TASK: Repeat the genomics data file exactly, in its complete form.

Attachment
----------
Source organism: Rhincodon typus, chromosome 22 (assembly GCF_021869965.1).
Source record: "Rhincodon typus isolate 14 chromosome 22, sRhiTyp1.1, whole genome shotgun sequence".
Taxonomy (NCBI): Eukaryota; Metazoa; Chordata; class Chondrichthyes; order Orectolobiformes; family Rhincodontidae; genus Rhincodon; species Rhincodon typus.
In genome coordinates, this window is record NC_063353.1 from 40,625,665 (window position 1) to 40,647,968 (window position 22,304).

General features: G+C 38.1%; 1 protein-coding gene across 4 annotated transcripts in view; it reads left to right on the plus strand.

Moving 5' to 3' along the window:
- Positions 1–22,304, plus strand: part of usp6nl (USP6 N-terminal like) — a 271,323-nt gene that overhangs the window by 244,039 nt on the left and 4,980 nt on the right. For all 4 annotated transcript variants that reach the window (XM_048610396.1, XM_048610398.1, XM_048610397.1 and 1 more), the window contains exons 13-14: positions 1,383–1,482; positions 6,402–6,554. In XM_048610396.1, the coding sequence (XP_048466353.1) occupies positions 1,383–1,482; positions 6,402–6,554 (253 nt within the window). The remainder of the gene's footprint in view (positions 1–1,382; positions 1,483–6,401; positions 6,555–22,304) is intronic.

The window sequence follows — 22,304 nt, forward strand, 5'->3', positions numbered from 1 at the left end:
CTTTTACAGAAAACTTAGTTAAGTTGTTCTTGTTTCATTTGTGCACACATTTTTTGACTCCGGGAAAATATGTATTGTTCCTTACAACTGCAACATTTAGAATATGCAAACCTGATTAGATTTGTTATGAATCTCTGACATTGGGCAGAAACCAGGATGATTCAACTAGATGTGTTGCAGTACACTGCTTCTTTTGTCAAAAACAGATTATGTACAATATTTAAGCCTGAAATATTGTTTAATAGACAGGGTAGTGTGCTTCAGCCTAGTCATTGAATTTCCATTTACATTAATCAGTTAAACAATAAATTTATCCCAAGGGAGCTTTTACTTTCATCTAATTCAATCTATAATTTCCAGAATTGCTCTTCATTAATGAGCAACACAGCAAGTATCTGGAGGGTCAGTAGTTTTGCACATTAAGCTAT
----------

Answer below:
Source organism: Rhincodon typus, chromosome 22 (assembly GCF_021869965.1).
Source record: "Rhincodon typus isolate 14 chromosome 22, sRhiTyp1.1, whole genome shotgun sequence".
Taxonomy (NCBI): Eukaryota; Metazoa; Chordata; class Chondrichthyes; order Orectolobiformes; family Rhincodontidae; genus Rhincodon; species Rhincodon typus.
In genome coordinates, this window is record NC_063353.1 from 40,625,665 (window position 1) to 40,647,968 (window position 22,304).

General features: G+C 38.1%; 1 protein-coding gene across 4 annotated transcripts in view; it reads left to right on the plus strand.

Moving 5' to 3' along the window:
- Positions 1–22,304, plus strand: part of usp6nl (USP6 N-terminal like) — a 271,323-nt gene that overhangs the window by 244,039 nt on the left and 4,980 nt on the right. For all 4 annotated transcript variants that reach the window (XM_048610396.1, XM_048610398.1, XM_048610397.1 and 1 more), the window contains exons 13-14: positions 1,383–1,482; positions 6,402–6,554. In XM_048610396.1, the coding sequence (XP_048466353.1) occupies positions 1,383–1,482; positions 6,402–6,554 (253 nt within the window). The remainder of the gene's footprint in view (positions 1–1,382; positions 1,483–6,401; positions 6,555–22,304) is intronic.

The window sequence follows — 22,304 nt, forward strand, 5'->3', positions numbered from 1 at the left end:
CTTTTACAGAAAACTTAGTTAAGTTGTTCTTGTTTCATTTGTGCACACATTTTTTGACTCCGGGAAAATATGTATTGTTCCTTACAACTGCAACATTTAGAATATGCAAACCTGATTAGATTTGTTATGAATCTCTGACATTGGGCAGAAACCAGGATGATTCAACTAGATGTGTTGCAGTACACTGCTTCTTTTGTCAAAAACAGATTATGTACAATATTTAAGCCTGAAATATTGTTTAATAGACAGGGTAGTGTGCTTCAGCCTAGTCATTGAATTTCCATTTACATTAATCAGTTAAACAATAAATTTATCCCAAGGGAGCTTTTACTTTCATCTAATTCAATCTATAATTTCCAGAATTGCTCTTCATTAATGAGCAACACAGCAAGTATCTGGAGGGTCAGTAGTTTTGCACATTAAGCTAT